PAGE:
VORTEX2 has moved the massive fleet way north. Currently we are stationed in western Nebraska. We are poised to go more northwest in pursuit of severe weather. The problem for VORTEX2 (though not for the High Plains) is that the atmosphere has grown quiet. The jet stream is way up along the USA/Canada border. A storm in the Gulf of Mexico is preventing warm soupy air from flowing north into the Plains. The combination means hot dry conditions through tornado alley, and not many pickings for VORTEX2.
But, there are always chances. Today we are looking at slim chances in Nebraska. Tomorrow holds the possibility of operations in Nebraska, Wyoming or Colorado. The chances are slim, but we're out here anyway, waiting, so slim is better than none.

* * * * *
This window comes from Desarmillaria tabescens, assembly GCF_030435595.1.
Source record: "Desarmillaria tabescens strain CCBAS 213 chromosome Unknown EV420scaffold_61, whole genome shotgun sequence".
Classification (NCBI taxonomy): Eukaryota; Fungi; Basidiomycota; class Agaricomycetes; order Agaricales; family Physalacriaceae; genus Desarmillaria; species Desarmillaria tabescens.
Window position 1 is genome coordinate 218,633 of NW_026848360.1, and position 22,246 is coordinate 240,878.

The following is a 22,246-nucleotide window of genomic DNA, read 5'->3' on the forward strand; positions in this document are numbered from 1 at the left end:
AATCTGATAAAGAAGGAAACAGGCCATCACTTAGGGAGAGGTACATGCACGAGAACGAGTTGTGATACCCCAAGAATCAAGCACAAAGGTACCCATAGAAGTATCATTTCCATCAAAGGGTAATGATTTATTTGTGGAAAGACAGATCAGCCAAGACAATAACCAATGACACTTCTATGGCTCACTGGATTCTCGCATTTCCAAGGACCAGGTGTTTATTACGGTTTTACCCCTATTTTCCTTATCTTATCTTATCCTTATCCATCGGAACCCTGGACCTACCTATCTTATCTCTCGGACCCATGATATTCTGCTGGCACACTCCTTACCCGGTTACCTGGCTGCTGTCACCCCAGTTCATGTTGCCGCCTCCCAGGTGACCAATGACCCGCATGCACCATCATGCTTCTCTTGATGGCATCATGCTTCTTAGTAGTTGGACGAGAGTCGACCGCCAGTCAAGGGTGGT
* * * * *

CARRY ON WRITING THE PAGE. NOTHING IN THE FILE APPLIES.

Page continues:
These types of lulls are par for the course in tornado research. Active periods alternate with periods of relative calm. During this time we practice on whatever storms we can find. With our uniquely numerous and diverse set of instruments we can learn valuable things about non-tornadic storms also.
- Backwards Storm Intercept
- Surprise supercell intercept
- VORTEX2 Goes Way North
- A few days of being stationary for VORTEX2
- No gold at the end of the rainbow yet
- VORTEX2 hits the road
- Glamour, Sciance, and the Start of VORTEX2
- Arrived in Norman for 'Media Day'
- CSWR team in Hays, Kansas
- DOWs, Mobile Mesonets, Tornado Pods on the Road
- I am writing from Boulder, unfortunately. We tri...
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- The VORTEX2 project is about to begin. We have b...
- ▼ May (13)